Estate Planning Essentials Part 1: Take Time to Prepare the Heir - Rodgers & Associates

Estate Planning Essentials Part 1: Take Time to Prepare the Heir

Other posts in this 3-part series: Part 2, Part 3

Estate planning is not easy. The process mechanics can be easy enough, but the big picture of how to disperse assets requires a lot of thought and soul searching.

Those that have acquired a sizable estate should think about the impli­ca­tions of leaving assets to children or grand­children in a way that is prudent and will not ultimately cause them harm.

Financial planners are well acquainted with the problems that sudden wealth can create. Statistics on lottery winners show that 70% of them squander away their winnings in just a few years and are left in worse financial shape than before they won1. Other studies show that when new wealth is created in a family, there is a 90% proba­bility that it will all be gone by the third gener­ation2. This is not the kind of legacy anyone wants to leave for the family.

Being the recipient of a large amount of unexpected money may not automat­i­cally be a good thing. It ranks very high on the list of stressful situa­tions a person or family can encounter and, depending on where the money comes from; there can be a great deal of guilt or regret attached to it. In the case of inherited wealth, people often stress over how to invest it “I don’t want to lose any of Dad’s money” or “These are the invest­ments Mom chose, and I don’t want to change them” even though they may not be performing well. I have found that children who inherit a parent’s portfolio are reluctant to change the portfolio, even when it is not suitable for them.

How much should you leave the kids?

The question of how much to leave the kids is a highly subjective matter. Of 30 multi­mil­lion­aires recently surveyed by Fortune Magazine, six say their children will be better off with only minimal inher­i­tances. Almost half plan to leave at least as much to charity as to their heirs3. Should the money be left to children outright or in a trust? Some parents want to ensure that

their heirs lead productive lives before they get a share of the estate. Their will might establish trusts for each child — a sound estate-planning practice that can prevent the child from becoming a spend­thrift and protect the assets in a divorce. Most estate advisers believe that 21, the age of majority, is too early for most children to inherit money. A prudent trust distri­b­ution scenario could start paying interest at age 35 and then allow access to principal in two install­ments at 40 and 45.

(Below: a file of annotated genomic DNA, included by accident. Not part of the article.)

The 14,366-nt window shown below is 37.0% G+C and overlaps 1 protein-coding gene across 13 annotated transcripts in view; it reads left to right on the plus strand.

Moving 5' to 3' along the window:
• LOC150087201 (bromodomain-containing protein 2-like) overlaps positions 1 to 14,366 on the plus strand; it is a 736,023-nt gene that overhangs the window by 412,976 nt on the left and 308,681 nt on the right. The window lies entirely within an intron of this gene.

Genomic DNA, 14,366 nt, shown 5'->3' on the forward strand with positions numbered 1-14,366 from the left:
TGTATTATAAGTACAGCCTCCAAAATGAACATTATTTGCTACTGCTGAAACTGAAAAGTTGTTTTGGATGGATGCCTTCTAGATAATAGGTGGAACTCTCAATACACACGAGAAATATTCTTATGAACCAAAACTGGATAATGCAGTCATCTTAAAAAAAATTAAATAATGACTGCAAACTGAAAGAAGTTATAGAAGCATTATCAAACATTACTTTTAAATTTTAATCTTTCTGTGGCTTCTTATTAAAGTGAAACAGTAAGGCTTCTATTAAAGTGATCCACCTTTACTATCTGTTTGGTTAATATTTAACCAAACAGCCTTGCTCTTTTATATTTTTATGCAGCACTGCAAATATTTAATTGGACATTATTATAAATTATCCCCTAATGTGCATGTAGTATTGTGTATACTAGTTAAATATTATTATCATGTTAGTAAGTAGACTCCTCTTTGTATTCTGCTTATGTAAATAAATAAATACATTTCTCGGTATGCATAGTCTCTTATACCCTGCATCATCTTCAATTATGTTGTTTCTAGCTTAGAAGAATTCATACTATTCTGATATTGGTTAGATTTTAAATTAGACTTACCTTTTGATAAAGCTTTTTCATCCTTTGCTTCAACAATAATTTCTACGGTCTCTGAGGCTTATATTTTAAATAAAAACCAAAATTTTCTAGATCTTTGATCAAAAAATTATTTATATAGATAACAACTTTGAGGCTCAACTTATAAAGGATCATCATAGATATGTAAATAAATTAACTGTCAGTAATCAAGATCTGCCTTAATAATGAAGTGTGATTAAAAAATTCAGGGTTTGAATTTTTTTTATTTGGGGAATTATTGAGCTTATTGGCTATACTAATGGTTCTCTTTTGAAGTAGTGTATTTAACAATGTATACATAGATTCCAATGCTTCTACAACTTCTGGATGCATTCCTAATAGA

The best strategy may be to educate your children about money and wealth and how to handle it as the ultimate safeguard against potential problems. Don’t think that you can pass the money on and hope that in doing so, you also pass on your values – teach them how to use wealth, the life to lead, the standards to have. Put child-rearing before estate planning.

The education process can begin with annual gifting. In 2021, this annual gift exclusion is $15,000 per recipient. Any amount you give over $15,000 per recipient is subject to gift tax, or it can be subtracted from the lifetime amount that can be trans­ferred tax-free at death. Some people think that if you give a certain amount of money to someone else, the recipient pays income tax on it. This is not true. The gift is not subject to income tax.

Parents should observe how children handle money gifted to them. Do they save it, use it to fund their retirement accounts, pay down their mortgage, or go on a shopping spree? Over time, do they come to expect the gift and count on it as part of their budget? We know instances where children would run up credit card debt in antic­i­pation of an annual gift from parents. Encourage children to enroll in a personal finance class to learn budgeting and debt management. Adjust­ments to the estate plan may be needed when heirs are unwilling to invest the time to improve money management skills.

Finally, it may be helpful if family finances are disclosed and discussed with heirs long before it becomes an inher­i­tance. It is important for heirs to know how the assets were earned and accumu­lated. This would be the time to let them know why they are getting some of it (if part of it is going to charity) or why restric­tions have been placed on the disbursement. These talks can evolve into full-scale sessions on the family finances and values. It can also help eliminate problems between siblings to avoid the perception that an heir is not being treated equally.

Ultimately, we believe the best strategy to avoid creating problems from your inher­i­tance is to teach your heirs to be respon­sible money managers while you are still living.


  • Estate planning requires careful thought. Leaving heirs a lot of money without preparing them first is not neces­sarily a good idea.
  • Consider distrib­uting the estate in portions when heirs reach a certain age.
  • Educate children and grand­children about how to handle money and wealth through annual gifting.
  1. Why do 70 percent of lottery winners end up bankrupt? Cleveland​.com, January 11, 2019 
  2. Avoid the Traps That Can Destroy Family Businesses. Harvard Business Review 
  3. Should you leave it all to the children? Fortune Magazine